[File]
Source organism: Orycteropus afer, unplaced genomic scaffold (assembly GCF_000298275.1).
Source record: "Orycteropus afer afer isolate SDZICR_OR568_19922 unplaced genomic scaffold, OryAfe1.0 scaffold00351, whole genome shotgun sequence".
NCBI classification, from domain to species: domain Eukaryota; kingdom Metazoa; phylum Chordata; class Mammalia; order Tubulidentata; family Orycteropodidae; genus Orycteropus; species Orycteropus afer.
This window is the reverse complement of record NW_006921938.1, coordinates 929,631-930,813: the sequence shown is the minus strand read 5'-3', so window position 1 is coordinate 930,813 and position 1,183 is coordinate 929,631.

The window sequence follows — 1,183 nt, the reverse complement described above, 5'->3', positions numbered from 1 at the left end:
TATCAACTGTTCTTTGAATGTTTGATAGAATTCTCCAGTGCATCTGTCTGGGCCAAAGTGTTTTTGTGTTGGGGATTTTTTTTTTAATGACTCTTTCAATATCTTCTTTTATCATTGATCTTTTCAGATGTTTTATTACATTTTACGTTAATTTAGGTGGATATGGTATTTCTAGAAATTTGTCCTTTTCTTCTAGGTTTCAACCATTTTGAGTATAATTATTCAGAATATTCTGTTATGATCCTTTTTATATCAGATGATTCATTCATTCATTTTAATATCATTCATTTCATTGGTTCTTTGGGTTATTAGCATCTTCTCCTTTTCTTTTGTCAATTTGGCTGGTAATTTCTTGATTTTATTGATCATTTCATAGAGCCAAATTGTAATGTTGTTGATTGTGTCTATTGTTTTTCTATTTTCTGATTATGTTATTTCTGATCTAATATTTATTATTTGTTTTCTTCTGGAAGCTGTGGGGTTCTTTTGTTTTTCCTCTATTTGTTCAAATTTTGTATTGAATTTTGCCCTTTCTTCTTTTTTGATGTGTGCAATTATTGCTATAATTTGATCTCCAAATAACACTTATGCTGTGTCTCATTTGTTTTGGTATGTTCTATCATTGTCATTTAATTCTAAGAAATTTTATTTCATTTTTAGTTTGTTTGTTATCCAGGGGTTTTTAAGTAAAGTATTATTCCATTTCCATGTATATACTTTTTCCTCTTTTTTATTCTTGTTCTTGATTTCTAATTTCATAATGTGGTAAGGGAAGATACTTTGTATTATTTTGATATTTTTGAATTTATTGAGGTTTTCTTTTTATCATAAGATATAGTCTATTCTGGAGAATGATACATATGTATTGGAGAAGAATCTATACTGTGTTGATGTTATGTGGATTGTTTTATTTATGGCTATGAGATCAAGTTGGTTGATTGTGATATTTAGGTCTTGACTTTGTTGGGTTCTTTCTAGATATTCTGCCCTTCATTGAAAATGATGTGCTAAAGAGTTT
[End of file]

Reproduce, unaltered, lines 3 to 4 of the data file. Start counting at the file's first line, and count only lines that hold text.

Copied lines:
NCBI classification, from domain to species: domain Eukaryota; kingdom Metazoa; phylum Chordata; class Mammalia; order Tubulidentata; family Orycteropodidae; genus Orycteropus; species Orycteropus afer.
This window is the reverse complement of record NW_006921938.1, coordinates 929,631-930,813: the sequence shown is the minus strand read 5'-3', so window position 1 is coordinate 930,813 and position 1,183 is coordinate 929,631.